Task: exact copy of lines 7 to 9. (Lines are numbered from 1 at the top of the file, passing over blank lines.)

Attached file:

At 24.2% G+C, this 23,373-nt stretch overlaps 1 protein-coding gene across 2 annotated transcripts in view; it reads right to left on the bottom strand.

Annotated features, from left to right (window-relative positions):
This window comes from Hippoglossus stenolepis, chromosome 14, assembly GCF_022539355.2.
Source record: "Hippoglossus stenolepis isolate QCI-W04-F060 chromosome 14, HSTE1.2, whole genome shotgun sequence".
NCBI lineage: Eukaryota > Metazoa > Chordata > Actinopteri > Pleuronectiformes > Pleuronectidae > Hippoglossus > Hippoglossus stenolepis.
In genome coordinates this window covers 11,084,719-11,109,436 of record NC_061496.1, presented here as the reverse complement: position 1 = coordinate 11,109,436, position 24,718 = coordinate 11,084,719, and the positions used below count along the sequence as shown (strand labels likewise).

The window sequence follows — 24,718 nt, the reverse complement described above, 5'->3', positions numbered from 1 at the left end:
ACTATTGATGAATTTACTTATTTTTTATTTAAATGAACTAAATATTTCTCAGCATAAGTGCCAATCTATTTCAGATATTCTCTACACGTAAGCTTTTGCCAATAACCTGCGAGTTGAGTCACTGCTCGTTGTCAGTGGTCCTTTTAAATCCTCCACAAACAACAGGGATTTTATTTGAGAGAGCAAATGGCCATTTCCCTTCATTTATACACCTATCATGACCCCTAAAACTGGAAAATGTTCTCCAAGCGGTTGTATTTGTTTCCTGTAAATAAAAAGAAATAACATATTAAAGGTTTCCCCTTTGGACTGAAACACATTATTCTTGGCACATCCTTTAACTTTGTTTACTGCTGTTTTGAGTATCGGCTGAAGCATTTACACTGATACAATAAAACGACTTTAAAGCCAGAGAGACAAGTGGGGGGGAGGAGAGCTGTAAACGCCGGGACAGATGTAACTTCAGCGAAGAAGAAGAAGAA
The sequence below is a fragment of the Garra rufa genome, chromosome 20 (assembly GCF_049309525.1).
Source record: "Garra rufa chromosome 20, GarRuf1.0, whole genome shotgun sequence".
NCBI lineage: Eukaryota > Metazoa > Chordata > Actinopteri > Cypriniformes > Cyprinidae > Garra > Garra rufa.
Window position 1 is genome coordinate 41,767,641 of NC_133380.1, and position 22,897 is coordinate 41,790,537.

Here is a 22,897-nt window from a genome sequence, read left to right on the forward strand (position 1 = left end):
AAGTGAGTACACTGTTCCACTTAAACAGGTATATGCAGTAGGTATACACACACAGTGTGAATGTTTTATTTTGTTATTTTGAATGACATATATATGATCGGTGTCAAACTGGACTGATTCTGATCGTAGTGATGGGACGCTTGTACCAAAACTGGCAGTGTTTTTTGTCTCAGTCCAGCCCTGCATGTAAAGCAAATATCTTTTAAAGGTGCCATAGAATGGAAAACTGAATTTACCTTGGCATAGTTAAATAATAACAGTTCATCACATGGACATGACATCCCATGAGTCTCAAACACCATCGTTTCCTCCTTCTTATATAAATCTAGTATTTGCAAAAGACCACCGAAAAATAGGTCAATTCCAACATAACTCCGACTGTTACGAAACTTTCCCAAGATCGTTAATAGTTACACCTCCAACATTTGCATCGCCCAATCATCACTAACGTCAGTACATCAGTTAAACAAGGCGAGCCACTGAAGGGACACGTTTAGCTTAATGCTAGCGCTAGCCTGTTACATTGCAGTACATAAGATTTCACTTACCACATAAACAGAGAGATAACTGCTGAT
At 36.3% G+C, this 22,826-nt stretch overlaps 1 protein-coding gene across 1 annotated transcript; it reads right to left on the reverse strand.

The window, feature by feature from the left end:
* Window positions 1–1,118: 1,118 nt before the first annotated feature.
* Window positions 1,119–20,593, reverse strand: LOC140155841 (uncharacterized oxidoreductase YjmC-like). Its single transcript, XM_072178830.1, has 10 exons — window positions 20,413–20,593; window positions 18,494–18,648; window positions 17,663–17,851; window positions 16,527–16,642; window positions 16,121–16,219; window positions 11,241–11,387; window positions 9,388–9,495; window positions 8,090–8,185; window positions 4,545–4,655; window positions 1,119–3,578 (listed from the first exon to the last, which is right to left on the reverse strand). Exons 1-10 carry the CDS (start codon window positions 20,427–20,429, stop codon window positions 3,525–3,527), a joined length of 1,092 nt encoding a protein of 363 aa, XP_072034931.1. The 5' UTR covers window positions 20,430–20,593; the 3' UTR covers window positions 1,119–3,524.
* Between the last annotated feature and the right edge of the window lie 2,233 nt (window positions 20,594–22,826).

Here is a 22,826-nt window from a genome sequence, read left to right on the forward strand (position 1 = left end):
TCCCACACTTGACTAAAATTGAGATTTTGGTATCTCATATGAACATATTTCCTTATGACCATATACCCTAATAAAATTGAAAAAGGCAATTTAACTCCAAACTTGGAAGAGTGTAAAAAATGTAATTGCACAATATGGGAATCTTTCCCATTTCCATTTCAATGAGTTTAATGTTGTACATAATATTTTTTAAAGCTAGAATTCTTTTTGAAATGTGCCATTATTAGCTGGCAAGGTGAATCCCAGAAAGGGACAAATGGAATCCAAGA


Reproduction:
The window sequence follows — 24,718 nt, the reverse complement described above, 5'->3', positions numbered from 1 at the left end:
ACTATTGATGAATTTACTTATTTTTTATTTAAATGAACTAAATATTTCTCAGCATAAGTGCCAATCTATTTCAGATATTCTCTACACGTAAGCTTTTGCCAATAACCTGCGAGTTGAGTCACTGCTCGTTGTCAGTGGTCCTTTTAAATCCTCCACAAACAACAGGGATTTTATTTGAGAGAGCAAATGGCCATTTCCCTTCATTTATACACCTATCATGACCCCTAAAACTGGAAAATGTTCTCCAAGCGGTTGTATTTGTTTCCTGTAAATAAAAAGAAATAACATATTAAAGGTTTCCCCTTTGGACTGAAACACATTATTCTTGGCACATCCTTTAACTTTGTTTACTGCTGTTTTGAGTATCGGCTGAAGCATTTACACTGATACAATAAAACGACTTTAAAGCCAGAGAGACAAGTGGGGGGGAGGAGAGCTGTAAACGCCGGGACAGATGTAACTTCAGCGAAGAAGAAGAAGAA
The sequence below is a fragment of the Garra rufa genome, chromosome 20 (assembly GCF_049309525.1).